Embracing the Future: Hybrid Working for the Planet

The future is here. Hybrid working. With robust wireless technologies, virtual tools and a new focus on mental health and well-being, we can work from anywhere, anytime and still connect in real-time with colleagues, clients and customers.

We can work from home part of the time and connect in person when we need to. In these scenarios, the office shifts from a high-density desk farm to a collaboration center, with spaces designed to facilitate in person and virtual convenings – i.e. hybrid working. We can reduce corporate real estate footprints, driving them down to their minimal viable footprint or keep the footprints we had pre-pandemic, but re-purpose them.

Where a non-hybrid workplace may have been 80% individual desks or workspaces and 20% meeting and collaboration space, the new hybrid workplace may be the inverse – with 80% meeting and collaboration spaces and 20% individual spaces for heads-down focus work. While this is an oversimplification, it speaks to the scope of change involved in moving to a hybrid workplace.

But hang on a minute. There is another crisis happening. Climate change. The planet is on fire. We can no longer look the other way. Buildings alone currently account for roughly 40% of carbon emissions. Add in commutes, business travel, furniture, furnishings, technology, equipment and consumables, and the workplace has a pretty significant carbon footprint.

At the most basic level, hybrid working has been shown to reduce carbon footprints by lowering emissions through reduced commutes and smaller real estate footprints. But we can also do more.

As we rethink the ways we work, we can examine our assumptions around the physical workplace, wherever that is. A key consideration in hybrid work strategies revolves around how many days people come to the office and how much of that time intersects with others coming to the office. Yet many hybrid work strategies that are not fully thought out can result in huge quantities of empty office space most of the time to accommodate that one day that everyone comes to the office.

Looking at hybrid working strategically can include concepts like dynamic capacity planning, space-as-a-service and furniture-as-a-service.

Dynamic Capacity Planning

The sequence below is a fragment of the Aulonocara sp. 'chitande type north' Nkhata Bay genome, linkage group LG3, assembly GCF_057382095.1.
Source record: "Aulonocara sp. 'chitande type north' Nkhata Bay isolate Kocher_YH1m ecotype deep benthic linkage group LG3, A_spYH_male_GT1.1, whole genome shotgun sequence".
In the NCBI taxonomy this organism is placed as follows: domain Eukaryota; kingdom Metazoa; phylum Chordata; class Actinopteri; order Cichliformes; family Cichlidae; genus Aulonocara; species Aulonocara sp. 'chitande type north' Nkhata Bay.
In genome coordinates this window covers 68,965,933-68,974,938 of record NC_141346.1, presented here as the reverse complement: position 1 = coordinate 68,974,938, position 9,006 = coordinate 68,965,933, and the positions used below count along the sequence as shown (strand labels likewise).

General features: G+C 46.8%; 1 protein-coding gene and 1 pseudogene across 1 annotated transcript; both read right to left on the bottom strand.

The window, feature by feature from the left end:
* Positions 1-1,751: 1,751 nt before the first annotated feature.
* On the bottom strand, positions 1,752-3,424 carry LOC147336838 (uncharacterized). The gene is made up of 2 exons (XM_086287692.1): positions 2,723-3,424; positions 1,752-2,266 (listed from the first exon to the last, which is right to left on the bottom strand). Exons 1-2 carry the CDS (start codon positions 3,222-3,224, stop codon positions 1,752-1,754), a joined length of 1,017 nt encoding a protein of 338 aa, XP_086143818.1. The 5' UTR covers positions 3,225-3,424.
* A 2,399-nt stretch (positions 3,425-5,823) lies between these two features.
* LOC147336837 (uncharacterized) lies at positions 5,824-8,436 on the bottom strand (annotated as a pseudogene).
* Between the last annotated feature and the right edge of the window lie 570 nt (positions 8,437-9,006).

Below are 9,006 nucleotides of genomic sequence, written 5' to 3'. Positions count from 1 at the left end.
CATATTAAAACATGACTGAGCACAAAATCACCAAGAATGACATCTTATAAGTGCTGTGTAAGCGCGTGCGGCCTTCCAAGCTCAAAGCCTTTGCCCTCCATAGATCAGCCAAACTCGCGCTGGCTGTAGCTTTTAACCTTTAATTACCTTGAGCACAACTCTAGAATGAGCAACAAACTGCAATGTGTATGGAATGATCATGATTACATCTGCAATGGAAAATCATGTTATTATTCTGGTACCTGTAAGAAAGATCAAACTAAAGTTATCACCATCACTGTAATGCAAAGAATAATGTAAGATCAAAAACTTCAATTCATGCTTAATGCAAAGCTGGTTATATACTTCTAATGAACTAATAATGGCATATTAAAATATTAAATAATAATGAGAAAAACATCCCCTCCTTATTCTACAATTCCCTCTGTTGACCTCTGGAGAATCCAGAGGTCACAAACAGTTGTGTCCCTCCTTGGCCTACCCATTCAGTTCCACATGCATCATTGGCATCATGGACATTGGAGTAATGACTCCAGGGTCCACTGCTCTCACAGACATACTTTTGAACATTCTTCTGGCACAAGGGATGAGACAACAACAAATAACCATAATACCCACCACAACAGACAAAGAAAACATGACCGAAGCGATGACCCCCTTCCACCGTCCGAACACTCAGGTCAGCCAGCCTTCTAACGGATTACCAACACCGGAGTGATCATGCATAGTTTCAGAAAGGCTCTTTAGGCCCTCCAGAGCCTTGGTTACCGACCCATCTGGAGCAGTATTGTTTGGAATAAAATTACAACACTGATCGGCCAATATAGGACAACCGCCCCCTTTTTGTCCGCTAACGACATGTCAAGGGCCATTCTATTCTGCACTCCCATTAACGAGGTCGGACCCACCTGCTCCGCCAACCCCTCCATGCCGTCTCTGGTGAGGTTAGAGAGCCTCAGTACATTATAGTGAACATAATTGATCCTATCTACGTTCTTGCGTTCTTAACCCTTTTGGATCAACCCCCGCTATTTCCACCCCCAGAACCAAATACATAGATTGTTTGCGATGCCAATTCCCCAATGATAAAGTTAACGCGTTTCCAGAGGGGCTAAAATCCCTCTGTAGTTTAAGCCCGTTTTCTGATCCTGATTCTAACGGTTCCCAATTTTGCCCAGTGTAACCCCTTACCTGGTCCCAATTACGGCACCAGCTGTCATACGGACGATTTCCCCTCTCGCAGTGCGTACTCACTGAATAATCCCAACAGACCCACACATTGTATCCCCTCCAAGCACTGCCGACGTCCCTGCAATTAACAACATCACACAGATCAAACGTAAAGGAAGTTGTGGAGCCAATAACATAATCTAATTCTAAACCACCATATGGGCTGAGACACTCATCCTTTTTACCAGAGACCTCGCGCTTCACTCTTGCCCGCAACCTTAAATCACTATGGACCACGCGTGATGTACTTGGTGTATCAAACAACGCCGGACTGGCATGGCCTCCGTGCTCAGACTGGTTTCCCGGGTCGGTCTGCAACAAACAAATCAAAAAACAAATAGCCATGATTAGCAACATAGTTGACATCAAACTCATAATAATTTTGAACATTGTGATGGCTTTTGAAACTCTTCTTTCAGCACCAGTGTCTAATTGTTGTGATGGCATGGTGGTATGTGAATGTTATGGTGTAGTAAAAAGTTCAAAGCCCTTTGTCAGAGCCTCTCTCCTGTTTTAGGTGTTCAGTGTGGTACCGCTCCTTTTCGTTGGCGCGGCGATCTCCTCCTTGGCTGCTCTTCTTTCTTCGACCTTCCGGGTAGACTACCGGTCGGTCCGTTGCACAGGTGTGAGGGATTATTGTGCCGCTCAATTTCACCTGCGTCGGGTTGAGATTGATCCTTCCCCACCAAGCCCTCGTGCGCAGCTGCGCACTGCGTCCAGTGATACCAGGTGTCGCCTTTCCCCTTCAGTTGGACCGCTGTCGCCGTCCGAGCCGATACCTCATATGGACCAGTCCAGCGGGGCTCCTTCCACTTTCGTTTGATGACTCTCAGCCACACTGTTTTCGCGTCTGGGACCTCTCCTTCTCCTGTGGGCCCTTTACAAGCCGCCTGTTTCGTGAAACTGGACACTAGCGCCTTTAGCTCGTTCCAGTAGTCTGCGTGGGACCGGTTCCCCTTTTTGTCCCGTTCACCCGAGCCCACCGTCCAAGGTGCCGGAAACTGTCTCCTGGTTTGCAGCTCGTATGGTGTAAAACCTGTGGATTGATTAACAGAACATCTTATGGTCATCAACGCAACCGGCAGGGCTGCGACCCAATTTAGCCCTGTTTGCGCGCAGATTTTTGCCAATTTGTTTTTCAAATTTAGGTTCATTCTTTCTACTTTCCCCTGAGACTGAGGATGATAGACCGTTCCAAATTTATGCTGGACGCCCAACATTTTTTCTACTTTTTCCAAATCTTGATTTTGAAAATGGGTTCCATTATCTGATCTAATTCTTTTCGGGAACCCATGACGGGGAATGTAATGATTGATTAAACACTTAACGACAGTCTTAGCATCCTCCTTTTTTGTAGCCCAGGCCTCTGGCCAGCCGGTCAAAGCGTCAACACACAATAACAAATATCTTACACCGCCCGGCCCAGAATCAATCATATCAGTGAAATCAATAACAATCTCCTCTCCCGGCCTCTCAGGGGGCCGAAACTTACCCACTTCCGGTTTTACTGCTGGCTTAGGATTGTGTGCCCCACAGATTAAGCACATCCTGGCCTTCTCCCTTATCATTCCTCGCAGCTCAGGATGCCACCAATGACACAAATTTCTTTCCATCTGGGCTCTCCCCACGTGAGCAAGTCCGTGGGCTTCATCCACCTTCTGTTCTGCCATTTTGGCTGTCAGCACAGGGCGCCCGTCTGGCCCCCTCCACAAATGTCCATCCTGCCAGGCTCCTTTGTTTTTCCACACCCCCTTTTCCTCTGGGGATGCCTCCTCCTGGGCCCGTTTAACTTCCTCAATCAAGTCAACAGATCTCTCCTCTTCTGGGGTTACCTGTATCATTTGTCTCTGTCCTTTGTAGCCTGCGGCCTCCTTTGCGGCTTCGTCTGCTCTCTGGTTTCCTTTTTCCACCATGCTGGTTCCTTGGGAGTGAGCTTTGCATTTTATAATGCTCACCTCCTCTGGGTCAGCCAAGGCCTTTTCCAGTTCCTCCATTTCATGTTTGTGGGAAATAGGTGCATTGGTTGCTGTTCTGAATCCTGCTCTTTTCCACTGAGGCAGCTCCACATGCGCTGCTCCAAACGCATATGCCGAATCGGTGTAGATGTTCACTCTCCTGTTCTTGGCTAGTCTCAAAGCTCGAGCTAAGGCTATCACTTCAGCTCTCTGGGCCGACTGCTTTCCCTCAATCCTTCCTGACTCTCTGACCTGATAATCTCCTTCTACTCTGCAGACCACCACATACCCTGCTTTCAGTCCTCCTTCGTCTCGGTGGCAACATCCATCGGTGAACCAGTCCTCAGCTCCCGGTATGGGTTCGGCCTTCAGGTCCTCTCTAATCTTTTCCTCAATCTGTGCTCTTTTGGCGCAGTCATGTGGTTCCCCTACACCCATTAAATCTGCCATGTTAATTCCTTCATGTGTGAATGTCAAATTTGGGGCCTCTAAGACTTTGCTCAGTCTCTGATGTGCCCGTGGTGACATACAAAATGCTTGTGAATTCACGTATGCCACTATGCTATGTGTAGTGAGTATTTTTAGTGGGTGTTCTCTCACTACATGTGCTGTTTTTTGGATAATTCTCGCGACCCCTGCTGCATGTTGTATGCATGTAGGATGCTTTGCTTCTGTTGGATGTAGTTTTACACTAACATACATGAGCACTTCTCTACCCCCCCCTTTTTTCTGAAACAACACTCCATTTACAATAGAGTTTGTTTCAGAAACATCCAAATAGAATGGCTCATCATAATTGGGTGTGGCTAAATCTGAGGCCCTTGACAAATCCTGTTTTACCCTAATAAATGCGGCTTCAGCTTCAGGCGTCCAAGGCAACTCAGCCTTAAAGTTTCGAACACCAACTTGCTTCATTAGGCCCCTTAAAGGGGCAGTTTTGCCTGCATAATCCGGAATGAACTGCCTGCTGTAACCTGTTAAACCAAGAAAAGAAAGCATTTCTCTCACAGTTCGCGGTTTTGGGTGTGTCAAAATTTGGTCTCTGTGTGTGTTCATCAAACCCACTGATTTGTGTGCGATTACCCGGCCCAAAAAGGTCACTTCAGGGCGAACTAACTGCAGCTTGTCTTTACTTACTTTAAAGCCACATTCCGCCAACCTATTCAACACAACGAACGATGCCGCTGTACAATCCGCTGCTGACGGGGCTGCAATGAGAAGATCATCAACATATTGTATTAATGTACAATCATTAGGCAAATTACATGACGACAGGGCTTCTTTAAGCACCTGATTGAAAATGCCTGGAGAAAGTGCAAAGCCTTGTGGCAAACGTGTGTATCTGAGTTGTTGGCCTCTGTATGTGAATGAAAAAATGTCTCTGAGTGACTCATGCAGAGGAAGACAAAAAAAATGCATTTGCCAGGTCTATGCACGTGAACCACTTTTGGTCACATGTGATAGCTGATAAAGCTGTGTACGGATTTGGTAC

Dynamic capacity planning uses technology tools to balance the supply of workspace with the demands of a hybrid workforce for using the office to collaborate with others. Dynamic scheduling accommodates the need within and between teams to be in the office at the same time for performance and productivity purposes.

Space-as-a-Service

Space-as-a-Service – AKA co-working – is one way to optimize use of space. By not owning the space – either literally owning or owning via a long-term lease with investments in tenant improvements, furniture, etc. – the use of the space is optimized across multiple users and groups.

Furniture-as-a-Service

When the space is owned, furniture-as-a-service can help mitigate the cost involved in rapidly changing and evolving behaviors and use patterns, without significantly impacting the planet. Companies providing furniture-as-a-service provide a service in which the appropriate furniture is delivered, installed, removed – and then re-deployed elsewhere when not in use by a specific customer. This strategy allows for maximum flexibility for all stakeholders, keeps physical assets in use for longer than a single purchaser would use them, and keeps significant volumes of assets out of landfills – reducing methane, and helping to cool the planet. Furniture-as-a-service can also be deployed by companies wishing to provide ergonomically correct furniture to employees working from home in a hybrid model.

These strategies – and others – can help bring the implementation of hybrid working to realization while minimizing and reducing the carbon footprint of the workplace.

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